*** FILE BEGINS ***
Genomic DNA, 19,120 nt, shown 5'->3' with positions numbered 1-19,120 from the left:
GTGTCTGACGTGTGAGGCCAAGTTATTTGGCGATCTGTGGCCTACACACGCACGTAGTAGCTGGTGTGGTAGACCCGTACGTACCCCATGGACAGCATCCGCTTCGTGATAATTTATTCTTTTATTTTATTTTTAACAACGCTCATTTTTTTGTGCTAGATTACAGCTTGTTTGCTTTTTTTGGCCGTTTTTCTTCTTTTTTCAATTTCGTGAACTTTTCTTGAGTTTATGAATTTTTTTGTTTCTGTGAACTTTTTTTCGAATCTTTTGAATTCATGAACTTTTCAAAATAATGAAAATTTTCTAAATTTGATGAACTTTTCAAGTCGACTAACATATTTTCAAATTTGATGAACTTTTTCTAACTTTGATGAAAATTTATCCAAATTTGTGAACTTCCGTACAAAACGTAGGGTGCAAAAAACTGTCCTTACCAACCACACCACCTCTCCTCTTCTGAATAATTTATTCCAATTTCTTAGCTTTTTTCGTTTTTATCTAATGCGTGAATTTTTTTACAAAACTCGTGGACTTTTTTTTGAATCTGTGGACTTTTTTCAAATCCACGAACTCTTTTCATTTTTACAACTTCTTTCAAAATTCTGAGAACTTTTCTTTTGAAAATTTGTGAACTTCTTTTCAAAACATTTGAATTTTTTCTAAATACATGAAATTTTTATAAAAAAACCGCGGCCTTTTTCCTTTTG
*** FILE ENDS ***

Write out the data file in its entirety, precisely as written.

Genomic DNA, 19,120 nt, shown 5'->3' with positions numbered 1-19,120 from the left:
GTGTCTGACGTGTGAGGCCAAGTTATTTGGCGATCTGTGGCCTACACACGCACGTAGTAGCTGGTGTGGTAGACCCGTACGTACCCCATGGACAGCATCCGCTTCGTGATAATTTATTCTTTTATTTTATTTTTAACAACGCTCATTTTTTTGTGCTAGATTACAGCTTGTTTGCTTTTTTTGGCCGTTTTTCTTCTTTTTTCAATTTCGTGAACTTTTCTTGAGTTTATGAATTTTTTTGTTTCTGTGAACTTTTTTTCGAATCTTTTGAATTCATGAACTTTTCAAAATAATGAAAATTTTCTAAATTTGATGAACTTTTCAAGTCGACTAACATATTTTCAAATTTGATGAACTTTTTCTAACTTTGATGAAAATTTATCCAAATTTGTGAACTTCCGTACAAAACGTAGGGTGCAAAAAACTGTCCTTACCAACCACACCACCTCTCCTCTTCTGAATAATTTATTCCAATTTCTTAGCTTTTTTCGTTTTTATCTAATGCGTGAATTTTTTTACAAAACTCGTGGACTTTTTTTTGAATCTGTGGACTTTTTTCAAATCCACGAACTCTTTTCATTTTTACAACTTCTTTCAAAATTCTGAGAACTTTTCTTTTGAAAATTTGTGAACTTCTTTTCAAAACATTTGAATTTTTTCTAAATACATGAAATTTTTATAAAAAAACCGCGGCCTTTTTCCTTTTG